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Nonprofit news roundup for Dec. 9, 2008

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U.S. emergency rooms in critical condition

America’s uninsured population is taking a toll on already over-crowded emergency rooms, making it harder for medical professionals to treat illnesses and injuries, The New York Times reported Dec. 8 (see insurance story). Since emergency rooms are obligated to see every patient who comes through their doors, the economic crisis is prompting a growing number of unemployed patients to seek help from the struggling facilities. Denver Health, for example, expects the amount of medical care it delivers for which it will never be paid to grow to more than $300 million this year, compared with $276 million in 2007.

Gates Foundation boosts higher education

The Bill & Melinda Gates Foundation announced nearly $70 million in grants to double the number of low-income students earning college degrees or vocational credentials by age 26, The New York Times reported Dec. 8 (see degree story). Since many struggling students work full-time to pay for college, only about one in four low-income students earns a post-secondary degree, experts say. The number is one in five for African-American and Latino students.

Baylor in good shape despite economic slump

Unlike many beleaguered U.S. colleges and universities, Baylor University in Waco, Texas, is thriving, despite a drop in its endowment, The Waco Tribune-Herald reported Dec. 8. Citing diverse investments and responsible spending practices as reasons for its success, the university approved 21 capital improvement projects and the addition of nine staff positions at a cost of more than $4 million.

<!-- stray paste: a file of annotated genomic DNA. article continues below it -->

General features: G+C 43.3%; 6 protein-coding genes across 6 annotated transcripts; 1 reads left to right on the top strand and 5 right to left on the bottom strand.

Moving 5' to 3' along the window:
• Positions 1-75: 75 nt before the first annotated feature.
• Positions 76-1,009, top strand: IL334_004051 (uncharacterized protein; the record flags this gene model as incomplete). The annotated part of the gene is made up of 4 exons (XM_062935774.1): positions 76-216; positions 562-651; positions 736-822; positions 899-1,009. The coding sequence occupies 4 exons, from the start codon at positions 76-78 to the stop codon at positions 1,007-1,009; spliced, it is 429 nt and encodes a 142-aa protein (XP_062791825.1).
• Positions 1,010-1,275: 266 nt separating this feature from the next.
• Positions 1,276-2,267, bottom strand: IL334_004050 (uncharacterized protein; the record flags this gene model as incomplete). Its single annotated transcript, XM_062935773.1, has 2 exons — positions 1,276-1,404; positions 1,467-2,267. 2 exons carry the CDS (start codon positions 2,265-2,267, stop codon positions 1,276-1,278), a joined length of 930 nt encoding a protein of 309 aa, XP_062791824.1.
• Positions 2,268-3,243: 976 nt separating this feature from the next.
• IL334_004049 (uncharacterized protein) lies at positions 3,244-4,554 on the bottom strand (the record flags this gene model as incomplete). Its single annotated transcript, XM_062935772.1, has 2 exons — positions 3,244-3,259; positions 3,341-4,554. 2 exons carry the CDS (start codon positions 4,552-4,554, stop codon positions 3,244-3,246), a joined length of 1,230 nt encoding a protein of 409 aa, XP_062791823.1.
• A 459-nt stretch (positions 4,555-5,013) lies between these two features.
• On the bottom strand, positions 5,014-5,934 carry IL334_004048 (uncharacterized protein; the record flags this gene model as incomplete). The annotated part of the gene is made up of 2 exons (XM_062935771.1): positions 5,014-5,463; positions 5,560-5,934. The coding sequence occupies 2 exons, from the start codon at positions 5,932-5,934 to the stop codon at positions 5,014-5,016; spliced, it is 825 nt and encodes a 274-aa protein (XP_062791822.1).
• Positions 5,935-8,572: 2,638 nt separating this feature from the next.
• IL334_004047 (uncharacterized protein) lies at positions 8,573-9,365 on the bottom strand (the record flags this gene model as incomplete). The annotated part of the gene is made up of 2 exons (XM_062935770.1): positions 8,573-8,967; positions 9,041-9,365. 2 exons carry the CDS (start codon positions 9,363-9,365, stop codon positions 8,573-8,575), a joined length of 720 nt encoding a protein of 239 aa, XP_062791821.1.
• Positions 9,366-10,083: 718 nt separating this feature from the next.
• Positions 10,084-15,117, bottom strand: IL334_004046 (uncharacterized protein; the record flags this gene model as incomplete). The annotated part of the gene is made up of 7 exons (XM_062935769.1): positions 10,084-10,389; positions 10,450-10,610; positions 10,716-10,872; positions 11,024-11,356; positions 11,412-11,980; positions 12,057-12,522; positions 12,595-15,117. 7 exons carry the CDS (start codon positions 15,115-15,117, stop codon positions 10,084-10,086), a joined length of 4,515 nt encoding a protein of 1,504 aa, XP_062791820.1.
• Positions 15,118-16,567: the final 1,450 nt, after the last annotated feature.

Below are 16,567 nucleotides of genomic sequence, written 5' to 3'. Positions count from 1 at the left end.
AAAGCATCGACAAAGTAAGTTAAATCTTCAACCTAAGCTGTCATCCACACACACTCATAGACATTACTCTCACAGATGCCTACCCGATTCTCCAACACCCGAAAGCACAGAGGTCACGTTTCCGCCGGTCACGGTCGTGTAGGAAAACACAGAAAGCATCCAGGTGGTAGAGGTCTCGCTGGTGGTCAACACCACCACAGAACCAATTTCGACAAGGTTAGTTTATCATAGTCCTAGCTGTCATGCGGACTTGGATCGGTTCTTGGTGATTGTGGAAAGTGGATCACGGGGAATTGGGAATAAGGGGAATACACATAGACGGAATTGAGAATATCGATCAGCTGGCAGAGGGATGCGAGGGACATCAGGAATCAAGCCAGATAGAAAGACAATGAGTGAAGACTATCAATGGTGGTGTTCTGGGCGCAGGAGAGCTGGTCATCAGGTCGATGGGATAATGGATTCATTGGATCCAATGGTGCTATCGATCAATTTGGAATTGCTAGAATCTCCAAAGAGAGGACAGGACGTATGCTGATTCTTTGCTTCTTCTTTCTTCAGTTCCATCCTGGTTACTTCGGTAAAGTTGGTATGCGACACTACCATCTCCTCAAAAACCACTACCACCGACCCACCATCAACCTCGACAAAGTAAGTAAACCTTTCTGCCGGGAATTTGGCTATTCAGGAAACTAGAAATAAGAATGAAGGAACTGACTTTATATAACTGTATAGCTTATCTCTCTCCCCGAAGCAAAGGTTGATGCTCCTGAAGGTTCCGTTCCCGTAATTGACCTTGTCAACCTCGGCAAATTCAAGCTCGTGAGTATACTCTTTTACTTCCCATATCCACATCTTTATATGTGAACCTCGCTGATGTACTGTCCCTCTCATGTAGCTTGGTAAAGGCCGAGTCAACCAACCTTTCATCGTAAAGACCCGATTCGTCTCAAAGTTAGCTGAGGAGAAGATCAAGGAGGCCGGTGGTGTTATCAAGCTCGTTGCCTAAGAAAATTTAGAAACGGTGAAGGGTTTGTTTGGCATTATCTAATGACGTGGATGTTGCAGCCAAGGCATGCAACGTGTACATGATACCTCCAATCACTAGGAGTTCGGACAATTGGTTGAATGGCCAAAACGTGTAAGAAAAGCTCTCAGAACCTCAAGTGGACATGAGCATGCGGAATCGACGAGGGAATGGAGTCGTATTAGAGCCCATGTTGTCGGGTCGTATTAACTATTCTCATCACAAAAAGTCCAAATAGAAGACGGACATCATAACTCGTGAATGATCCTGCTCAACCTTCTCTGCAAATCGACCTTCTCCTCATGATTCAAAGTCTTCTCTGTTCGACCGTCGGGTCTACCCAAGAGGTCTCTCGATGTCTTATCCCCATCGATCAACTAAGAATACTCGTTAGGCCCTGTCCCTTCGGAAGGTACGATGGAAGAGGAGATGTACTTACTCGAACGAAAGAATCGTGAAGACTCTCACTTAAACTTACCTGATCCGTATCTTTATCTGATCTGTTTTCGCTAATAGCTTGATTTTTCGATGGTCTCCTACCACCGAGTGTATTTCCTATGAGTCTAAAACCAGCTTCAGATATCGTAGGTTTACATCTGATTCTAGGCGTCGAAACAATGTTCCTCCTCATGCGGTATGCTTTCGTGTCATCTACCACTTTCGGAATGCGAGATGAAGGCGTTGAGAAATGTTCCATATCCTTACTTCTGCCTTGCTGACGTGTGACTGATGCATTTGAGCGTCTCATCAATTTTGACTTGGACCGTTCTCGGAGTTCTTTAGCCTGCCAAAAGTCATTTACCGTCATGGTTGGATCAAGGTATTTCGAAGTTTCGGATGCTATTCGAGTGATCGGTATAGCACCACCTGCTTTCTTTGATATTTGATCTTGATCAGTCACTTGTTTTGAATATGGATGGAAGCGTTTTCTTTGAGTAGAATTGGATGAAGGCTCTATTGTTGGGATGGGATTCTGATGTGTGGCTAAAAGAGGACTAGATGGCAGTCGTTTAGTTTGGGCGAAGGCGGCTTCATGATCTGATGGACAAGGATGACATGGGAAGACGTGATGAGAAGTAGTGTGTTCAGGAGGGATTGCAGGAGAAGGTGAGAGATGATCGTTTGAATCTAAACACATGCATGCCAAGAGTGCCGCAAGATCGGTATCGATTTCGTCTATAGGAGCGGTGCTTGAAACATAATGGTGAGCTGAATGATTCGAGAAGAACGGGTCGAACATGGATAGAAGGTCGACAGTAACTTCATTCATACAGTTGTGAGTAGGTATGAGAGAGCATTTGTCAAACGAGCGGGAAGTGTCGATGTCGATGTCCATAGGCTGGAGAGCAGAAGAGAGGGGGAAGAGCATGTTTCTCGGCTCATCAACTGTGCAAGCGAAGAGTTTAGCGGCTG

Teach for America sees surge in applicants

Because of dismal job prospects and a desire for meaningful work experiences, college seniors are flooding Teach for America with applications, The Washington Post reported Dec. 6 (see teaching story). The nonprofit service organization, which has seen a 36 percent increase in applicants since 2007, received 14,181 applications this year for fewer than 5,000 teaching spots in low-income communities throughout the U.S.

In Brief:

* Though the economic downturn will not pull the plug on corporate philanthropy, it will prompt more companies to align their charitable activities with their business models, says Alyson Warhurst in an opinion column in BusinessWeek Dec. 8.

* Kansas University is receiving an $8.1 million grant from the Kauffman Foundation to establish the Institute for Advancing Medical Innovation, which will be devoted to researching new drugs and medical devices, The Lawrence Journal-World reported Dec. 9.

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